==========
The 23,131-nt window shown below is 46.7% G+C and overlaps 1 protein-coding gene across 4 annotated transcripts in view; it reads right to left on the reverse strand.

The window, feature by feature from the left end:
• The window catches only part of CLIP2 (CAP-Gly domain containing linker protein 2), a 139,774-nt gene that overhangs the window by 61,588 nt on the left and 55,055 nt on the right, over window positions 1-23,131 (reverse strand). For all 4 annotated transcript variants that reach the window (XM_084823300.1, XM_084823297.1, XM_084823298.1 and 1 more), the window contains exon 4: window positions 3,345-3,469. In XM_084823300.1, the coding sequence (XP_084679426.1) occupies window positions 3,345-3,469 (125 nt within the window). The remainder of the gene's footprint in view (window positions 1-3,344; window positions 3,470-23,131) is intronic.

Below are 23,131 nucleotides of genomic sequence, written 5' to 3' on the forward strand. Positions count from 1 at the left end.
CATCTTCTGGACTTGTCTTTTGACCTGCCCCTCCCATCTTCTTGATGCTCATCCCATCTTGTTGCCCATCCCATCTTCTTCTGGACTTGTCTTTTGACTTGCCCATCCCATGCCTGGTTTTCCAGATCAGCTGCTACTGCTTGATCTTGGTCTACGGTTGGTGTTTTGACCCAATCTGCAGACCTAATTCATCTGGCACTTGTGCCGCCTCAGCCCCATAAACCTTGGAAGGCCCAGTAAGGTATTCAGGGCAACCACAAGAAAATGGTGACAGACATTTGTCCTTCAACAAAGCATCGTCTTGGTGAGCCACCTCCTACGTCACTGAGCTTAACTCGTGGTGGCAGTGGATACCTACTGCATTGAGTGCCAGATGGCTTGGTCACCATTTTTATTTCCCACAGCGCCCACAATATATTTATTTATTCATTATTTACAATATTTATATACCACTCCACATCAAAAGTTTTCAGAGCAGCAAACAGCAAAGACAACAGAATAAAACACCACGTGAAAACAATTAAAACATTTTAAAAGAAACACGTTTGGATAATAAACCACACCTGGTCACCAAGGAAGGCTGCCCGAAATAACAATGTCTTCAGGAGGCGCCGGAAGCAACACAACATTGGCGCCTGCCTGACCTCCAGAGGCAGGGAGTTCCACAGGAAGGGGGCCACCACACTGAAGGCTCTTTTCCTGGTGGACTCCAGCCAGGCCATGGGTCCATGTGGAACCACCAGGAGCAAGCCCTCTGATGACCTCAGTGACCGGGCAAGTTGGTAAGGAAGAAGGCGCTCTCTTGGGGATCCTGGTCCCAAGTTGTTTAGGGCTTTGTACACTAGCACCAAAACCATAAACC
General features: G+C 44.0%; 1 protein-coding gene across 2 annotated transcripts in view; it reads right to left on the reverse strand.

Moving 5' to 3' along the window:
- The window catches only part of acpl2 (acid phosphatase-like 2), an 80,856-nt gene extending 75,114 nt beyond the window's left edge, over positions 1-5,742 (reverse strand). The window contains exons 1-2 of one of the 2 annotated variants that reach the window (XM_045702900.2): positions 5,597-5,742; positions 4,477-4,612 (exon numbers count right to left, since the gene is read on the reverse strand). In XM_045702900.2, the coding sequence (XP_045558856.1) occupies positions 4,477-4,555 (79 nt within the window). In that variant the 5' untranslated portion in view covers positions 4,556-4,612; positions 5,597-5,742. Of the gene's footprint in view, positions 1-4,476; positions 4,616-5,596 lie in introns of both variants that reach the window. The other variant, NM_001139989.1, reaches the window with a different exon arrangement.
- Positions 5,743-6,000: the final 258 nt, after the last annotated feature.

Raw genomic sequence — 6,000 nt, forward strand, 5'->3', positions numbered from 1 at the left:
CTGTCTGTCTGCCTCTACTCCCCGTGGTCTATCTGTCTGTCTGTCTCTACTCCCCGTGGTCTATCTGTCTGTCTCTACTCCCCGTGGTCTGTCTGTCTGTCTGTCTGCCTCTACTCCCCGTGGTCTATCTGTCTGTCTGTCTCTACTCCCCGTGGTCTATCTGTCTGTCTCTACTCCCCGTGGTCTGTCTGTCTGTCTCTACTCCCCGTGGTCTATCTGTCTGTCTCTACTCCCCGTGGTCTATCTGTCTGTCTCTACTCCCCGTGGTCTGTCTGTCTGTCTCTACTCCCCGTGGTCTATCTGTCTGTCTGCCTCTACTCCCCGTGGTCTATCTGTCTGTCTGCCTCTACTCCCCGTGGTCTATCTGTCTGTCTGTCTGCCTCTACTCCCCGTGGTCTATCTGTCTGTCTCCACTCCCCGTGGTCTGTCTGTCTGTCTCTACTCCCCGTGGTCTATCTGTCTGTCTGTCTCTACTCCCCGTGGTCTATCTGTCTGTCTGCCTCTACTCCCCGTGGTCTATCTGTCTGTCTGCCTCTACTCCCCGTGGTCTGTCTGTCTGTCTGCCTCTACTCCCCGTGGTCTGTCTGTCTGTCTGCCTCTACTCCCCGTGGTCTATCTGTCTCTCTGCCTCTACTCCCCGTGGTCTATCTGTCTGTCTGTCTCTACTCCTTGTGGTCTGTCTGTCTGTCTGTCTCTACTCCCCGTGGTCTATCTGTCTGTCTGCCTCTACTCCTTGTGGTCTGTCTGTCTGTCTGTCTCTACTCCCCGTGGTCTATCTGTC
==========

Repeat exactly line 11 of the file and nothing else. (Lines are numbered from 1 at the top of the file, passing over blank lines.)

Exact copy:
CTGTCTGTCTGCCTCTACTCCCCGTGGTCTATCTGTCTGTCTGTCTCTACTCCCCGTGGTCTATCTGTCTGTCTCTACTCCCCGTGGTCTGTCTGTCTGTCTGTCTGCCTCTACTCCCCGTGGTCTATCTGTCTGTCTGTCTCTACTCCCCGTGGTCTATCTGTCTGTCTCTACTCCCCGTGGTCTGTCTGTCTGTCTCTACTCCCCGTGGTCTATCTGTCTGTCTCTACTCCCCGTGGTCTATCTGTCTGTCTCTACTCCCCGTGGTCTGTCTGTCTGTCTCTACTCCCCGTGGTCTATCTGTCTGTCTGCCTCTACTCCCCGTGGTCTATCTGTCTGTCTGCCTCTACTCCCCGTGGTCTATCTGTCTGTCTGTCTGCCTCTACTCCCCGTGGTCTATCTGTCTGTCTCCACTCCCCGTGGTCTGTCTGTCTGTCTCTACTCCCCGTGGTCTATCTGTCTGTCTGTCTCTACTCCCCGTGGTCTATCTGTCTGTCTGCCTCTACTCCCCGTGGTCTATCTGTCTGTCTGCCTCTACTCCCCGTGGTCTGTCTGTCTGTCTGCCTCTACTCCCCGTGGTCTGTCTGTCTGTCTGCCTCTACTCCCCGTGGTCTATCTGTCTCTCTGCCTCTACTCCCCGTGGTCTATCTGTCTGTCTGTCTCTACTCCTTGTGGTCTGTCTGTCTGTCTGTCTCTACTCCCCGTGGTCTATCTGTCTGTCTGCCTCTACTCCTTGTGGTCTGTCTGTCTGTCTGTCTCTACTCCCCGTGGTCTATCTGTC